Cybercriminals are moving away from attention-grabbing ransomware attacks to more covert methods aimed at stealing money and valuable computing resources in countries across the globe including India, according to cybersecurity solutions firm Trend Micro.
A Trend Micro report titled ‘Midyear Security Roundup 2018’ shows that crypto-jacking attempts, where a hacker steals cryptocurrencies such as bitcoin from digital wallets, are making the biggest impact so far this year.
Trend Micro recorded a 96% increase in cryptocurrency mining detections in the first half of 2018 as compared to all of last year.
The firm said this indicates that cybercriminals are setting aside the quick payout strategy of ransomware - where systems are hijacked until cryptocurrencies are paid - in favour of the slower, behind-the-scenes approach of stealing computing power to mine digital currencies.
Cryptomining is the process of validating transactions for various types of cryptocurrencies and adding them to the blockchain digital ledger.
Several miners compete to authenticate a transaction by correctly decoding the cryptographic hash functions that are associated with a block containing the transaction data. The first miner to crack the code gets to authenticate the transaction and, in return for the service, gets a few cryptocurrencies.
A cybercriminal hijacks and uses the computational power of compromised assets (cryptomining computers) to add new blocks to the blockchain of digital currencies such as bitcoin, thereby benefiting from the rewarded cryptocurrencies.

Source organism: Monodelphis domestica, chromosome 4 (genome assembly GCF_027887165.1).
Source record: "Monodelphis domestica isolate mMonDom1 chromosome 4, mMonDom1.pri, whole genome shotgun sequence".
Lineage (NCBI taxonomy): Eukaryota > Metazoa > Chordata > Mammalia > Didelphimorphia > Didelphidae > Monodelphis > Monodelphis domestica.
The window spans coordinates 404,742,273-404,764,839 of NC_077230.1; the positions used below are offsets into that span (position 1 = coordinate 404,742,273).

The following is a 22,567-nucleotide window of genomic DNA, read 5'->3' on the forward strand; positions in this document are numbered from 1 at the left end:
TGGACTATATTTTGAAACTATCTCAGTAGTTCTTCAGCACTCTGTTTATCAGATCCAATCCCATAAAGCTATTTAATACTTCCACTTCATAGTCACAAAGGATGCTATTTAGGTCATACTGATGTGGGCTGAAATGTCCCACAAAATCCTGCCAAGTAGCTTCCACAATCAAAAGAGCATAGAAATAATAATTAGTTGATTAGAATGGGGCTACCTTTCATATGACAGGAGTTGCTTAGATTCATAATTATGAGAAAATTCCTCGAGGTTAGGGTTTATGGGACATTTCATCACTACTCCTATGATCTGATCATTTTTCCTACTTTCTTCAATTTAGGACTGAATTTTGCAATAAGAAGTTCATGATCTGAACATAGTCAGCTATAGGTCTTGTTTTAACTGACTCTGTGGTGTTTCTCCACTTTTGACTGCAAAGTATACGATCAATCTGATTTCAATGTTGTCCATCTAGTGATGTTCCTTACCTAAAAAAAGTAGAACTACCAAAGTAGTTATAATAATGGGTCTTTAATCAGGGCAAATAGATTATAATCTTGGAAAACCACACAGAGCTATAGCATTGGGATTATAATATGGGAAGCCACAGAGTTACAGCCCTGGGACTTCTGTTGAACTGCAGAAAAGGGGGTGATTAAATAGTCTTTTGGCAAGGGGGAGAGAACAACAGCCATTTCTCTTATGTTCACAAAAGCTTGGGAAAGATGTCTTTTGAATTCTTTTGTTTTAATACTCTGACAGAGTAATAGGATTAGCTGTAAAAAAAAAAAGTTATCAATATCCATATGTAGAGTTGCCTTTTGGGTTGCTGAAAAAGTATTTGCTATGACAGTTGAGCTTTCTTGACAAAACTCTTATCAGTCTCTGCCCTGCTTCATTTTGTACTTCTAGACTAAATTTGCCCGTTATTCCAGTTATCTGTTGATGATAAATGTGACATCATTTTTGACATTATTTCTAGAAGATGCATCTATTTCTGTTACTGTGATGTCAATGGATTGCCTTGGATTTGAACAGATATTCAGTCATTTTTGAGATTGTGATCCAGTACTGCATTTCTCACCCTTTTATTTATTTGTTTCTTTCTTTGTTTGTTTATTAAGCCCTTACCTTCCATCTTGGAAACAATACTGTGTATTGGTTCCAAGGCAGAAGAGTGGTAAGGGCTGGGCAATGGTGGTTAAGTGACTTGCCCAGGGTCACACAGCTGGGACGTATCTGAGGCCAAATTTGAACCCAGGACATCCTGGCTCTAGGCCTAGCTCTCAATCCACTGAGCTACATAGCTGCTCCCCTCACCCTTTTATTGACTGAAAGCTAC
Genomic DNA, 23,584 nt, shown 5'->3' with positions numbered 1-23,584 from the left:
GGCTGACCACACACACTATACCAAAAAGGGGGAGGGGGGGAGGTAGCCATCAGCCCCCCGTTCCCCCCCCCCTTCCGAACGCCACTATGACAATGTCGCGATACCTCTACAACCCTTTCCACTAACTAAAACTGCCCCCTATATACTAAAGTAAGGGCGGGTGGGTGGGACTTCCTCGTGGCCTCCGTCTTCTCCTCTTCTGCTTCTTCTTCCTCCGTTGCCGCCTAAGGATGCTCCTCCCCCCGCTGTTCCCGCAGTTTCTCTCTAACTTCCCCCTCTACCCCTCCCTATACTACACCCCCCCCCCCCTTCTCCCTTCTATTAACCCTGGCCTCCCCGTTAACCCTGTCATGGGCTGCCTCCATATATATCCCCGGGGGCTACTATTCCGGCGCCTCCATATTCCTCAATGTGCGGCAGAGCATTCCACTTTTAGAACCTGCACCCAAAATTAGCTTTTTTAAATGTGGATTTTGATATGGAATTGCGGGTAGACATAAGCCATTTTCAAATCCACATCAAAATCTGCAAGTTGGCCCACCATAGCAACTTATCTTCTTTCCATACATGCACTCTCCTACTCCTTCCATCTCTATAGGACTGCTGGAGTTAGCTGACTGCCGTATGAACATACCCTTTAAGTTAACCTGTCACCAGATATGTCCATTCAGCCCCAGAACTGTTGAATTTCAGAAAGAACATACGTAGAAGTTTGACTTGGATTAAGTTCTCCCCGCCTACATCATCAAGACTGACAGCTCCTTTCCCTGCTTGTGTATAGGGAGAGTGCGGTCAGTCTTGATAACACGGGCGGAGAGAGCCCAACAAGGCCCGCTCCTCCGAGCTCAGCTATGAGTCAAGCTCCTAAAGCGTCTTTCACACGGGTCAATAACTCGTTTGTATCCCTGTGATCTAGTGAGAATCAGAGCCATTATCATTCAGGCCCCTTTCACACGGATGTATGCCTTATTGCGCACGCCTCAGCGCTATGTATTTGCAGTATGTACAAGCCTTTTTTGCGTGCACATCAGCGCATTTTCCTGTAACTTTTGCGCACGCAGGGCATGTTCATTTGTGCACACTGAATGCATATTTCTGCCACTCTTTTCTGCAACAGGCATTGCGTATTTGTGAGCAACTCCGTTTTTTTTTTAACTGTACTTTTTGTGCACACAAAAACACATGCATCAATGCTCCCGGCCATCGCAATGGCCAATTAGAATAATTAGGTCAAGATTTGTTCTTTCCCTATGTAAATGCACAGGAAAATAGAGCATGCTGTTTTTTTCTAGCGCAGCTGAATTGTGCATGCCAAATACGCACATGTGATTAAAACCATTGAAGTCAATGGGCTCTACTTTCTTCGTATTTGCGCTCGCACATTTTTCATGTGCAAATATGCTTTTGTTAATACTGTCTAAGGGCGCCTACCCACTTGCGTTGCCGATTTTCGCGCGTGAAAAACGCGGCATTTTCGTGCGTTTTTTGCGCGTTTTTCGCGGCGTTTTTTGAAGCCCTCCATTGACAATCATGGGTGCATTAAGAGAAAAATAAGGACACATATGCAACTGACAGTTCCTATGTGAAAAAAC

Trend Micro also spotted another shift in the first half of the year towards unusual malware types, such as fileless, macro and small file malware.
It recorded a 250% increase in detections of one particular small file malware, TinyPOS, compared to second half of 2017, possibly because of the malware’s ability to resist short-sighted conventional security protection.
“The recent change in the threat landscape mirrors what we’ve seen for years – cybercriminals will constantly shift their tools, tactics and procedures (TTPs) to improve their infection rates,” said Jon Clay, director of global threat communications at Trend Micro.
Nilesh Jain, vice-president for Southeast Asia and India at Trend Micro, said that a few public cloud providers have also been compromised this year.
“Next year, the customers who don’t take adequate measures for their applications or data which are hosted in public cloud, might even get compromised,” he said.